Liam, love and loss
by Carol Casselman
I am a Wolverine. No, not the Hugh Jackman kind. I’m the type that bleeds maize and blue. Those are the University of Michigan school colors. So when the U of M February newsletter said “my people” shot a new movie on the Ann Arbor campus called Love and Honor, I was interested.
When I read the movie was a romance, I was hooked. So even though it opens in theaters March 22, I curled up on my couch the next day and watched it On Demand.
I expected the movie to be light entertainment. It was. So you can imagine my shock when I burst into tears at the end. I’m not talking about polite little droplets gliding down my cheeks. These were non-stop, salty torrents of grief accompanied by explosive sobs. I had no idea what hit me.
Love and Honor is about a young soldier and his buddy during the Vietnam War who travel to Ann Arbor to see the soldier’s girlfriend because she broke up with him in a letter. The trip challenges their beliefs, their morals and changes their lives.
While I watched the actors bring those tumultuous years back to life, my subconscious was digging up my personal script from my college years. I was engrossed by the story being told on the screen. I had no clue that an internal storm was brewing.
I didn’t know all the intense impressions from my romances, triumphs and tragedies those four critical years were being dusted off, painted vivid colors and shot at me subconsciously in rapid fire succession. As I watched the TV, those feelings were compressing into an emotional time bomb. It exploded at the end of the movie.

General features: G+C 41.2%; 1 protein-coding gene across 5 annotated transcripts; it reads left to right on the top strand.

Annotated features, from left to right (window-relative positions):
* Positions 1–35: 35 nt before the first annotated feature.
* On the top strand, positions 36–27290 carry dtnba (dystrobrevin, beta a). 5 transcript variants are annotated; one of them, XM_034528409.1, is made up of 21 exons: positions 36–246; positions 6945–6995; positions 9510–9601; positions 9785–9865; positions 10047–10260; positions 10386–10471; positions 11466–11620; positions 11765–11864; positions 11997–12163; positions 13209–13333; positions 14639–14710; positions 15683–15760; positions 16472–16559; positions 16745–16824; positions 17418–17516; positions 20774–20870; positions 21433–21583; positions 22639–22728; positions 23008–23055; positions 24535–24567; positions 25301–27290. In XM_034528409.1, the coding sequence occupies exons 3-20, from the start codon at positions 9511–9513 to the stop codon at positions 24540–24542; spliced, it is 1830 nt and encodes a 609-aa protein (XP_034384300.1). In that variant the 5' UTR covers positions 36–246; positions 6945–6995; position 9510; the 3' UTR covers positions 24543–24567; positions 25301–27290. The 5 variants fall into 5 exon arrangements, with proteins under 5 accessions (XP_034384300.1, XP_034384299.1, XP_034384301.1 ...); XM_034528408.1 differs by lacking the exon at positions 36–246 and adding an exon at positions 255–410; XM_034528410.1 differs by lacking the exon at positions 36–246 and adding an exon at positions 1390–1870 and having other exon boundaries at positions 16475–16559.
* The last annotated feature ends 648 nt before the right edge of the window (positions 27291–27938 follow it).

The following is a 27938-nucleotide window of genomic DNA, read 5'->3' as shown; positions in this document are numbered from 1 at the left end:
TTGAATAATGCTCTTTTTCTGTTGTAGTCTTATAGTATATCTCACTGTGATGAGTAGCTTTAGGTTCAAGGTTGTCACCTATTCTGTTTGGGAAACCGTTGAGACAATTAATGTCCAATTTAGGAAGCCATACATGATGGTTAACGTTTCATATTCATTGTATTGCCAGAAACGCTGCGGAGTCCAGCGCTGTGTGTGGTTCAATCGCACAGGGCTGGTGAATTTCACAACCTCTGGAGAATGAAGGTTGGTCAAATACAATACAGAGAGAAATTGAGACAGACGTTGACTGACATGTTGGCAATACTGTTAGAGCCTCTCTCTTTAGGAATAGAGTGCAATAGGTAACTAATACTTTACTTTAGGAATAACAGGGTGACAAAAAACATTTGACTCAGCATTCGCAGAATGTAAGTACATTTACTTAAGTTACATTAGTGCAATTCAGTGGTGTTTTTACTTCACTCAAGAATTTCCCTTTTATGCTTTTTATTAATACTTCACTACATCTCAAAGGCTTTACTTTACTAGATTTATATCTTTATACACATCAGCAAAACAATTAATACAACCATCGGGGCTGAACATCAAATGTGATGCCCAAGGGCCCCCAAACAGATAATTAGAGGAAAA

I mentally searched for one event, in or out of the movie, that had provoked such gut-wrenching sadness. In my past experience, it’s been easy to identify why I felt the way I did at the end of a movie. Either I was happy or sad because of events experienced by a character, the story reminded me of an episode from my past, or both. I finally realized that this movie unearthed a multi-year, multi-event, heavy-hitting, chunk of my life and dropped the whole thing in my lap. I’ve never experienced that before.
It occurred to me I would have enjoyed the movie even more if its soundtrack included terrific musicians of that era like The Moody Blues; Crosby, Stills, Nash & Young; Led Zeppelin; Jimi Hendrix and James Taylor. But now I know I’m lucky it didn’t. There wasn’t enough Kleenex in my house to handle the extra punch that music delivers.
People of any age or background who like light, entertaining, romantic films (or shots of Liam Hemsworth’s toned upper torso) will enjoy Love and Honor. I definitely did. However, anyone with memories of the Vietnam era should not be surprised if they’re flooded with strong emotions–or even unexpected tears–as the credits roll.Ann Arbor, Hollywood, Influence of film, Liam Hemsworth, Love and Honor, University of Michigan, Vietnam War